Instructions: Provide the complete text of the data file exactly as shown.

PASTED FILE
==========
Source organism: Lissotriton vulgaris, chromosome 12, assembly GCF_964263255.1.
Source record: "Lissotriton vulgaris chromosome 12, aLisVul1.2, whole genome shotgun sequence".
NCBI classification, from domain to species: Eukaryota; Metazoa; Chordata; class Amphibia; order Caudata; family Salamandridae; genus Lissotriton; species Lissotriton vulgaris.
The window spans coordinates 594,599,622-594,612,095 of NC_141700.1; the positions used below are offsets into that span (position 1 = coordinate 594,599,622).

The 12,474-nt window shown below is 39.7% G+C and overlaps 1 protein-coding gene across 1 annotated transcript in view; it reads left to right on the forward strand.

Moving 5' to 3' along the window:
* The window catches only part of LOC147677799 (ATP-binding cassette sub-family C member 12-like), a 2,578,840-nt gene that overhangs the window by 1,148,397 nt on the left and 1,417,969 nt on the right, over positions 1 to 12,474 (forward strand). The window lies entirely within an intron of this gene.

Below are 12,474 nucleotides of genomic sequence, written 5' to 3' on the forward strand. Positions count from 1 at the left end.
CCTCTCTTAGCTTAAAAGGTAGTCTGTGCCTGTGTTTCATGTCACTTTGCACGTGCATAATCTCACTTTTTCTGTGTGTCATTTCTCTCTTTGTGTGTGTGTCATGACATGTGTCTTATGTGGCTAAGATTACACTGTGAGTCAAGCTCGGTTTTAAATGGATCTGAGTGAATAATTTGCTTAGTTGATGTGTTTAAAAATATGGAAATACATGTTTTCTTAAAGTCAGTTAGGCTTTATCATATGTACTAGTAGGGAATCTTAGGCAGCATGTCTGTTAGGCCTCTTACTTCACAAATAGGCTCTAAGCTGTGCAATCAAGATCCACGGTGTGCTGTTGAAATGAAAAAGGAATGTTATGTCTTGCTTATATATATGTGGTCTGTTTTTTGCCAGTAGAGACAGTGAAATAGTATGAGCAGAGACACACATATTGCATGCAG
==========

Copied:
Source organism: Lissotriton vulgaris, chromosome 12, assembly GCF_964263255.1.
Source record: "Lissotriton vulgaris chromosome 12, aLisVul1.2, whole genome shotgun sequence".
NCBI classification, from domain to species: Eukaryota; Metazoa; Chordata; class Amphibia; order Caudata; family Salamandridae; genus Lissotriton; species Lissotriton vulgaris.
The window spans coordinates 594,599,622-594,612,095 of NC_141700.1; the positions used below are offsets into that span (position 1 = coordinate 594,599,622).

The 12,474-nt window shown below is 39.7% G+C and overlaps 1 protein-coding gene across 1 annotated transcript in view; it reads left to right on the forward strand.

Moving 5' to 3' along the window:
* The window catches only part of LOC147677799 (ATP-binding cassette sub-family C member 12-like), a 2,578,840-nt gene that overhangs the window by 1,148,397 nt on the left and 1,417,969 nt on the right, over positions 1 to 12,474 (forward strand). The window lies entirely within an intron of this gene.

Below are 12,474 nucleotides of genomic sequence, written 5' to 3' on the forward strand. Positions count from 1 at the left end.
CCTCTCTTAGCTTAAAAGGTAGTCTGTGCCTGTGTTTCATGTCACTTTGCACGTGCATAATCTCACTTTTTCTGTGTGTCATTTCTCTCTTTGTGTGTGTGTCATGACATGTGTCTTATGTGGCTAAGATTACACTGTGAGTCAAGCTCGGTTTTAAATGGATCTGAGTGAATAATTTGCTTAGTTGATGTGTTTAAAAATATGGAAATACATGTTTTCTTAAAGTCAGTTAGGCTTTATCATATGTACTAGTAGGGAATCTTAGGCAGCATGTCTGTTAGGCCTCTTACTTCACAAATAGGCTCTAAGCTGTGCAATCAAGATCCACGGTGTGCTGTTGAAATGAAAAAGGAATGTTATGTCTTGCTTATATATATGTGGTCTGTTTTTTGCCAGTAGAGACAGTGAAATAGTATGAGCAGAGACACACATATTGCATGCAG